During the game's various scenarios, when we weren't killing enemies, we were trying to find things to trade and materials for crafting equipment, as well as tackling side quests. While that sounds like everything you might need in a modern shooter, the crafting system is literally pushing a button to make something, and it didn't go much deeper than that, nor did it explore any new ground. Beyond that, the side activities were quite often simple fetch quests that had us finding meds or whatever, and if they weren't fetch quests, we had to blow something up. In fact, most of the missions were just "go there and kill something".
Other than that, there was the gun modding system and, of course, there's some levelling up to be done. You can add skills points to things like lock-picking and backpack space. However, at times it felt like we had been making the wrong decisions, for example, at one point we had a skill point and we used it to upgrade our backpack. However, when we went out on our next mission it was painfully obvious that we should have upgraded our lock-picking skills. What felt like every door we tried was supposed to be an easy lock, but sadly they were all above our level. We ended up having to kill loads of enemies to gain more exp, and once we had allocated that to lock-picking, we tracked back, opened up the doors we had missed only to find more boring goods to trade.
While Terminator: Resistance is fully featured and has everything that you might expect from a modern story-driven shooter, it never pushes the boat out in any one area. It's a perfectly acceptable Terminator game that has plenty to do, however, there was so much room for innovation here. A real open-world RPG could have worked a treat, instead, we got a first-person shooter with a few bolted-on RPG elements. That said, we realise that we've been rather critical, and we did have some fun at times. The story was interesting enough and kept things moving, and then there were the T-800s; we genuinely found our hearts racing when we were outgunned and had to hide behind cars, sticking to the shadows to avoid their red-eyed gaze.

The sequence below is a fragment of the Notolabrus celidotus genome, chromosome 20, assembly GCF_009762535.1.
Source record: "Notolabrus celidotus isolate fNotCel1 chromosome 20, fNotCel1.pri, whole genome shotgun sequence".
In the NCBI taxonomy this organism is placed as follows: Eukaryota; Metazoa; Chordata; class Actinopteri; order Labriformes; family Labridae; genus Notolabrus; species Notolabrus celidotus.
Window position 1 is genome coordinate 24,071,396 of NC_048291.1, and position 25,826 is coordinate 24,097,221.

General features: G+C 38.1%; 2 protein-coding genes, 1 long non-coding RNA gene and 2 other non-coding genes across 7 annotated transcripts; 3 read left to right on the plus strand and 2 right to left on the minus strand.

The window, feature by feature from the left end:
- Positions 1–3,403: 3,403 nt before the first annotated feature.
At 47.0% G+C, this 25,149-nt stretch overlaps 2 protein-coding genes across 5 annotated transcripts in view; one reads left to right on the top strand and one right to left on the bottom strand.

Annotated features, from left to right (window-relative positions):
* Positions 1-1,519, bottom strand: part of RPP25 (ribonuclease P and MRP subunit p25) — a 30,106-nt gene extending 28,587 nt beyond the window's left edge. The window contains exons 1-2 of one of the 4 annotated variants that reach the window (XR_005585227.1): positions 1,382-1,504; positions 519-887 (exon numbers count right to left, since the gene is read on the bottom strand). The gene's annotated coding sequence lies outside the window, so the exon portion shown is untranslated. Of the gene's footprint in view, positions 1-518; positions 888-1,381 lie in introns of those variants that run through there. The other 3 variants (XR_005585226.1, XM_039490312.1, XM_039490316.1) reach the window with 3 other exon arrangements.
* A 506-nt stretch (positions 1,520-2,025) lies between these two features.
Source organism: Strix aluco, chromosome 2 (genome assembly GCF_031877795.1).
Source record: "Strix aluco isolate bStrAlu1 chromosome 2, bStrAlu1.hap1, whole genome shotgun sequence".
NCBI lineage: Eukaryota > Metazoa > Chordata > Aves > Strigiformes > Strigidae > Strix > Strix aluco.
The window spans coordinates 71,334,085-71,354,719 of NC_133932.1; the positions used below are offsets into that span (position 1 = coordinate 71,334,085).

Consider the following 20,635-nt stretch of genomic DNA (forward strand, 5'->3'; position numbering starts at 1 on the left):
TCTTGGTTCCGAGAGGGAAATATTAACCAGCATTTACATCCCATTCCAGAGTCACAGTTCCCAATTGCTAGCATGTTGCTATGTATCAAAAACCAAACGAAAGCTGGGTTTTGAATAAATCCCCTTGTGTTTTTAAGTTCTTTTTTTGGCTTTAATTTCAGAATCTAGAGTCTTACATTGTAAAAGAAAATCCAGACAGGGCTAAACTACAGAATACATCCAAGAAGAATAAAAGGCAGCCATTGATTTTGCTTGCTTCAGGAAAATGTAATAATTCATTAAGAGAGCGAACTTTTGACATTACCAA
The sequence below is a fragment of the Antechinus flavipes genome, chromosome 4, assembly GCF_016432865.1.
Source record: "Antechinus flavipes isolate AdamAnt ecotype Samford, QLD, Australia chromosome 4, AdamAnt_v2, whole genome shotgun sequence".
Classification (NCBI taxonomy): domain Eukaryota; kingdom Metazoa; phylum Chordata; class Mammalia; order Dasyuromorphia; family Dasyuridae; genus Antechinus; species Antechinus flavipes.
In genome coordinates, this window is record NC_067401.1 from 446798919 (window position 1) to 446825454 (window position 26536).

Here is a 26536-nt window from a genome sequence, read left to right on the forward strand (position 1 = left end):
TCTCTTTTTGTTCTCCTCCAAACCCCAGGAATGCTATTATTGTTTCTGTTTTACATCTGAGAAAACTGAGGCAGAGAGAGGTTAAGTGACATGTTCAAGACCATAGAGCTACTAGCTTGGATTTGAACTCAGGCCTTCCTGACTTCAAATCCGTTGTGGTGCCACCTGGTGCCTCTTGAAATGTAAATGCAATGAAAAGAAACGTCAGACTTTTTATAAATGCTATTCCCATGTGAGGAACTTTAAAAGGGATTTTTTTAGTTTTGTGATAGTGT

This mixture of more challenging combat and evasion made for some of the game's more entertaining moments, although once we got the plasma rifle it lost a bit of its charm in the terms of hiding and sneaking, as we knew we could just gun down our once-dangerous opponents. Speaking of which, the weapon handling didn't feel overly satisfying, but the controls did feel perfectly at home on a console. Oh, and while we're happy to praise the sound effect, we want to say we were hoping for more booms, zaps and bangs from the plasma rifle - they didn't really make enough noise for our tastes.
The last thing we'll say, and we're sure this point won't appeal to everyone, but it does look like very achievable Platinum/100%, so if that's your interest, Resistance has got that going for it. In the words of one John Connor: "Easy money".
All in all, Terminator: Resistance isn't a bad game, it's just not great either, which is a real shame because it could have been so much better. The graphics are OK, the sound effects recognisable, and the story is alright. In fact, it has all the elements you'd want from a futuristic shooter, yet nearly everything we encountered was either under-cooked or over-simplified, and the overly linear level design made us feel a little claustrophobic. Resistance is far from being a classic, although it is probably worth a play-through if you're a big fan of the series.